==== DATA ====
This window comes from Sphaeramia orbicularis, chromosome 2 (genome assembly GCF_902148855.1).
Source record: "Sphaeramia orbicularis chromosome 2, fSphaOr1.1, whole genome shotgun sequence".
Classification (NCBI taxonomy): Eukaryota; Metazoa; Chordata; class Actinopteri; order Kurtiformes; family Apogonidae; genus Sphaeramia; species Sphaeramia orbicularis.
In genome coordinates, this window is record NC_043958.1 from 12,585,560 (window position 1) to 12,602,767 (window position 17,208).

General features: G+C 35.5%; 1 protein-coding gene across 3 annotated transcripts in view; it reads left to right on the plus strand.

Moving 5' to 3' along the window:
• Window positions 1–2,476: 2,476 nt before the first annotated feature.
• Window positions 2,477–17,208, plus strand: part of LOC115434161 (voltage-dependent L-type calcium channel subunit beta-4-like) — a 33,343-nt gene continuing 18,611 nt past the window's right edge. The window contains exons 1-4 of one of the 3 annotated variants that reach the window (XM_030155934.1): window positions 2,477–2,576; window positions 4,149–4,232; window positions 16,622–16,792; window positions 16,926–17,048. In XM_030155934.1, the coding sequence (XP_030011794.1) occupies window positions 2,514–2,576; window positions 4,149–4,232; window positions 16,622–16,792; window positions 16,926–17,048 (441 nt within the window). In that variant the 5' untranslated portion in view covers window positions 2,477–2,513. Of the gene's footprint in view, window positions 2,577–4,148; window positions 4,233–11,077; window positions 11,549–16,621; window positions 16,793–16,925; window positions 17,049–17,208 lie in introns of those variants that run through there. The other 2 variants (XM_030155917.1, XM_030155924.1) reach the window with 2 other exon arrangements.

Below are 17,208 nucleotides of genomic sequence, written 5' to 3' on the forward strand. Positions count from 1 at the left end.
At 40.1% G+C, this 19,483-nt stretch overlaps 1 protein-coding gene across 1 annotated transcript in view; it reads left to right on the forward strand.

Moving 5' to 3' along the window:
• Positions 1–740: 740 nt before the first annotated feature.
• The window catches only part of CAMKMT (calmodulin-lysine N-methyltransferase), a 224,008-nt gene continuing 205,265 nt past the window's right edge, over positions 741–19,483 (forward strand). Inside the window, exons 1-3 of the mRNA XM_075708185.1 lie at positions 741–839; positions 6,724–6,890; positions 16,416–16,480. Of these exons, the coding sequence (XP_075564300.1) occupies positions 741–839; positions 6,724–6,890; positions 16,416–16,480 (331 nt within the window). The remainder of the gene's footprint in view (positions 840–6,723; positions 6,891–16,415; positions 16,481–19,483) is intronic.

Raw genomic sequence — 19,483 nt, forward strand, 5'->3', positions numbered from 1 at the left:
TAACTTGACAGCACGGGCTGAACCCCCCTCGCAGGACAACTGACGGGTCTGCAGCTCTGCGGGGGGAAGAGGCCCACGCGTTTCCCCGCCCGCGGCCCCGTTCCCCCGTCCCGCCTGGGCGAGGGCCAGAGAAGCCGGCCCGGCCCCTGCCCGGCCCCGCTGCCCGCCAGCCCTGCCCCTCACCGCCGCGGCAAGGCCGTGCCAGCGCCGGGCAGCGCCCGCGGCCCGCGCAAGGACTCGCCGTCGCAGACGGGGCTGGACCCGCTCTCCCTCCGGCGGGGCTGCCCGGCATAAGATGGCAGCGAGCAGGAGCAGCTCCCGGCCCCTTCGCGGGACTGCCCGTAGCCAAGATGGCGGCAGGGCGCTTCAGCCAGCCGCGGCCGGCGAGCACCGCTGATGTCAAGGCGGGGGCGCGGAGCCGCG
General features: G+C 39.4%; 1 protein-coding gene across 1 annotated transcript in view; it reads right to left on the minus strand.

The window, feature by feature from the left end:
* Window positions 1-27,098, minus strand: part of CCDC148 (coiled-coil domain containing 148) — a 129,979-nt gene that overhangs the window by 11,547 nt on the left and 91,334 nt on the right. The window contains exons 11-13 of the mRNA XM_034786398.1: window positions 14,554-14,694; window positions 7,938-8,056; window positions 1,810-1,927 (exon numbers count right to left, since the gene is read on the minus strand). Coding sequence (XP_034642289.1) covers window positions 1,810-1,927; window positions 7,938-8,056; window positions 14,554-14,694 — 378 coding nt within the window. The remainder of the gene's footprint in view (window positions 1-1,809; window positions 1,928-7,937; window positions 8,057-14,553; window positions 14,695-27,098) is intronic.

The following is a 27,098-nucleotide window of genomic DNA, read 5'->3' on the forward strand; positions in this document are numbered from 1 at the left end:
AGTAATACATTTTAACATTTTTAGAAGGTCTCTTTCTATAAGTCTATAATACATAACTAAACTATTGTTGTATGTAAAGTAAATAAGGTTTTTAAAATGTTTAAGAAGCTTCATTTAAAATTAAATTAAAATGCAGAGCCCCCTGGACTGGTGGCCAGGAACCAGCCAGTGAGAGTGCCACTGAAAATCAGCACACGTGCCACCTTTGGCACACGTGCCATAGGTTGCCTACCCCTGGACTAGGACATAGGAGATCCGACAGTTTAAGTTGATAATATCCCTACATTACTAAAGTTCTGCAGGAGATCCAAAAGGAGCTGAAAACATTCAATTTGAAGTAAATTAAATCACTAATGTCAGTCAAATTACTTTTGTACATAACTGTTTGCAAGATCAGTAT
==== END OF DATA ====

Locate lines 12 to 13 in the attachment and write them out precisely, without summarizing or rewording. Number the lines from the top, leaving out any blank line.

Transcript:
• Positions 1–740: 740 nt before the first annotated feature.
• The window catches only part of CAMKMT (calmodulin-lysine N-methyltransferase), a 224,008-nt gene continuing 205,265 nt past the window's right edge, over positions 741–19,483 (forward strand). Inside the window, exons 1-3 of the mRNA XM_075708185.1 lie at positions 741–839; positions 6,724–6,890; positions 16,416–16,480. Of these exons, the coding sequence (XP_075564300.1) occupies positions 741–839; positions 6,724–6,890; positions 16,416–16,480 (331 nt within the window). The remainder of the gene's footprint in view (positions 840–6,723; positions 6,891–16,415; positions 16,481–19,483) is intronic.